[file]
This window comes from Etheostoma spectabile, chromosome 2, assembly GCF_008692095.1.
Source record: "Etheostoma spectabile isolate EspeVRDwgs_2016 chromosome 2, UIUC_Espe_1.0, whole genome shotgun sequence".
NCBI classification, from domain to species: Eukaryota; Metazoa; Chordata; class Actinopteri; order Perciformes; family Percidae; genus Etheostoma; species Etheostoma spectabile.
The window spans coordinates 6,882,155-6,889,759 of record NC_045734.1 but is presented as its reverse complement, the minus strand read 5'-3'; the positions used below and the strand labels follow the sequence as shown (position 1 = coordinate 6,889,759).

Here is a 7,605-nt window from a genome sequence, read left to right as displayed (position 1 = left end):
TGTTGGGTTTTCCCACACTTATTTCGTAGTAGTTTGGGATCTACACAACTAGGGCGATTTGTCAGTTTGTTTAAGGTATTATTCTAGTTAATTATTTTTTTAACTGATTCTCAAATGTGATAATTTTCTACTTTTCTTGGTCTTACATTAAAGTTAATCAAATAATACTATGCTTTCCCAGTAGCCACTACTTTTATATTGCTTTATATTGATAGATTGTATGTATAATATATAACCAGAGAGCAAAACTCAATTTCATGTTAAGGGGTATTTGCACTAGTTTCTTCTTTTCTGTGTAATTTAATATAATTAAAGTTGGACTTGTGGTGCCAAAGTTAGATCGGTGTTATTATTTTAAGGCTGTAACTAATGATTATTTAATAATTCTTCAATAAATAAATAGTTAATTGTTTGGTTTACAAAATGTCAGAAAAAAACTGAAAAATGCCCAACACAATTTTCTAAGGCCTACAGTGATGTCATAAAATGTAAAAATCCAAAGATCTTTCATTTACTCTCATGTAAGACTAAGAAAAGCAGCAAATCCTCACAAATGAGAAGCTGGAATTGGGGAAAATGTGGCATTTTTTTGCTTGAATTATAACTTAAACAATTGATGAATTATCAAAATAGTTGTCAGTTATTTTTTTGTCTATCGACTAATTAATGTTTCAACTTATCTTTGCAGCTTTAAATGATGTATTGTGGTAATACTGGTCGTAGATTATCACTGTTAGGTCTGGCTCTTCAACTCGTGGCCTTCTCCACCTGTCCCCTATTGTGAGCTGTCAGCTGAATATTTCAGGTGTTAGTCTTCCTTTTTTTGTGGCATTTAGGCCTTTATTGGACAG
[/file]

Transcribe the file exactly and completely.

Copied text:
This window comes from Etheostoma spectabile, chromosome 2, assembly GCF_008692095.1.
Source record: "Etheostoma spectabile isolate EspeVRDwgs_2016 chromosome 2, UIUC_Espe_1.0, whole genome shotgun sequence".
NCBI classification, from domain to species: Eukaryota; Metazoa; Chordata; class Actinopteri; order Perciformes; family Percidae; genus Etheostoma; species Etheostoma spectabile.
The window spans coordinates 6,882,155-6,889,759 of record NC_045734.1 but is presented as its reverse complement, the minus strand read 5'-3'; the positions used below and the strand labels follow the sequence as shown (position 1 = coordinate 6,889,759).

Here is a 7,605-nt window from a genome sequence, read left to right as displayed (position 1 = left end):
TGTTGGGTTTTCCCACACTTATTTCGTAGTAGTTTGGGATCTACACAACTAGGGCGATTTGTCAGTTTGTTTAAGGTATTATTCTAGTTAATTATTTTTTTAACTGATTCTCAAATGTGATAATTTTCTACTTTTCTTGGTCTTACATTAAAGTTAATCAAATAATACTATGCTTTCCCAGTAGCCACTACTTTTATATTGCTTTATATTGATAGATTGTATGTATAATATATAACCAGAGAGCAAAACTCAATTTCATGTTAAGGGGTATTTGCACTAGTTTCTTCTTTTCTGTGTAATTTAATATAATTAAAGTTGGACTTGTGGTGCCAAAGTTAGATCGGTGTTATTATTTTAAGGCTGTAACTAATGATTATTTAATAATTCTTCAATAAATAAATAGTTAATTGTTTGGTTTACAAAATGTCAGAAAAAAACTGAAAAATGCCCAACACAATTTTCTAAGGCCTACAGTGATGTCATAAAATGTAAAAATCCAAAGATCTTTCATTTACTCTCATGTAAGACTAAGAAAAGCAGCAAATCCTCACAAATGAGAAGCTGGAATTGGGGAAAATGTGGCATTTTTTTGCTTGAATTATAACTTAAACAATTGATGAATTATCAAAATAGTTGTCAGTTATTTTTTTGTCTATCGACTAATTAATGTTTCAACTTATCTTTGCAGCTTTAAATGATGTATTGTGGTAATACTGGTCGTAGATTATCACTGTTAGGTCTGGCTCTTCAACTCGTGGCCTTCTCCACCTGTCCCCTATTGTGAGCTGTCAGCTGAATATTTCAGGTGTTAGTCTTCCTTTTTTTGTGGCATTTAGGCCTTTATTGGACAG